New play shows disability with dignity

Flower Girls: Richard Cameron, New Wolsey, Theatre Ipswich until SaturdayThe John Grooms Crippleage, set up in Edgware in the 1930s, provided often rejected disabled girls with a home.

Flower Girls: Richard Cameron, New Wolsey, Theatre Ipswich until Saturday

The John Grooms Crippleage, set up in Edgware in the 1930s, provided often rejected disabled girls with a home. Rather in the watercress seller tradition, it also gave them work, making artificial flowers For all its sterling and radical efforts, the Crippleage's very name indicates only too clearly that these weren't enlightened times for disabled people.

Richard Cameron's play is set during two related and significant eras in the Crippleage's history. One is during the early years of the War, the other in 1965.

With the constant threat of air raids, the earlier era was when children were sent to the Crippleage from another John Grooms institution, an orphanage at Clacton. They were moved to Edgware, (and some to Shropshire) when a bomb was dropped on the beach.


You may also want to watch:


The later period was when men arrived at the Crippleage, another significant change. The scenes shuttle between the two timeframes, with different actors but with various characters, offstage, common to both. One - Sally (Sonia Cakebread) is the strong-minded woman who bitterly regrets her rejection when her father remarried and his new wife did not want to take on a disabled child. She forlornly wants her own family whereas another inmate, Lilly (Karina Jones), does have a boyfriend, has become pregnant and had an abortion.

We don't see Sally in the second era. She's in hospital dying of bowel cancer and characters from the sixties era go off to visit her.

Most Read

Using the reminiscences of people who lived at the Crippleage, Cameron addresses the crucial issues of human dignity and independence. It's a play about the human spirit not just of people with disabilities but of all of us. It's full of humour, sadness, anger, crisis, and self-preserving wit.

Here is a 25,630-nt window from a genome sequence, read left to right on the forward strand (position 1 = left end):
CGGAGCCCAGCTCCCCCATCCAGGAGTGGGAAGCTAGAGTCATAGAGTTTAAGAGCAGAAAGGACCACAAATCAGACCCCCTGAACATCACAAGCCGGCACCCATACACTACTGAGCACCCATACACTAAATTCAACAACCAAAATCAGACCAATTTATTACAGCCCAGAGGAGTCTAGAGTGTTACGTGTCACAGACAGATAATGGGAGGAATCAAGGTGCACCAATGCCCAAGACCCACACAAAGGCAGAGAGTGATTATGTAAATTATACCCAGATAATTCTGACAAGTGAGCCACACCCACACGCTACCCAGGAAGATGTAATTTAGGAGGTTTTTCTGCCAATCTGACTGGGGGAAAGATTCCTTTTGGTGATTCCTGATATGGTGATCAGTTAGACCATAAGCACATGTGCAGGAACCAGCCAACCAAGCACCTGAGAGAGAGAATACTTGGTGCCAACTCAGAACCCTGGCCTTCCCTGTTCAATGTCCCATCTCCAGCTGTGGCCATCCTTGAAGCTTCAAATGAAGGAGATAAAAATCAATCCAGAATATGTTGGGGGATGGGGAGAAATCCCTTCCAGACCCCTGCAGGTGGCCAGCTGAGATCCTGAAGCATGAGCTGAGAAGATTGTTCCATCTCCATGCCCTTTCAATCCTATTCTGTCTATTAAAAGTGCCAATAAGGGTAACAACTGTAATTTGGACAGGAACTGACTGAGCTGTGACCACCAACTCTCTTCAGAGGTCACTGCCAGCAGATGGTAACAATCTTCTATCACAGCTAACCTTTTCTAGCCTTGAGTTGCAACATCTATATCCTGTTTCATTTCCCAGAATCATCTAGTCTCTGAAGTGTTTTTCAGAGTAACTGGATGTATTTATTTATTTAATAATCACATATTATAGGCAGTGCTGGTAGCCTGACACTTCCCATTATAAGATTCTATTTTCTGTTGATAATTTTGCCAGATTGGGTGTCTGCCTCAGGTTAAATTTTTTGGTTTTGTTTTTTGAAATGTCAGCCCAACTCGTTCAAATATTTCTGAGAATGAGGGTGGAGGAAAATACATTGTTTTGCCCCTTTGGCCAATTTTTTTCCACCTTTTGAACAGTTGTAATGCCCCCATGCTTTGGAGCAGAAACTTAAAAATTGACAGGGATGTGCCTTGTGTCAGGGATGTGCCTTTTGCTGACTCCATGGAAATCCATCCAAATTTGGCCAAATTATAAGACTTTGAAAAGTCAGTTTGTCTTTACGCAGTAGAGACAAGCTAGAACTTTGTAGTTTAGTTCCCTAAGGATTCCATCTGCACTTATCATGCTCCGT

This is a co-production between the New Wolsey and Graeae, a company that describes itself as the country's leading disabled-led theatre company. It's jointly directed by Jenny Sealey of Graeae and the New Wolsey's Peter Rowe.

Performed on Sophia Lovell Smith's multi-cubicle set, the play tells its story in a series of short scenes, with plenty of action, movement, quick changes and a fair bit of rough banter.

Sophie Partridge gives an expressive, thoughtful reading of Joan, Nicola Miles-Wildin's Alice is chirpily stroppy, forever fearing rejection, Karina Jones is elegantly guilty and self-recriminatory and Lynne Goddard, is raucously earthy. It's a play that has much to tell us.

Ivan Howlett

Become a Supporter

This newspaper has been a central part of community life for many years. Our industry faces testing times, which is why we're asking for your support. Every contribution will help us continue to produce local journalism that makes a measurable difference to our community.

Become a Supporter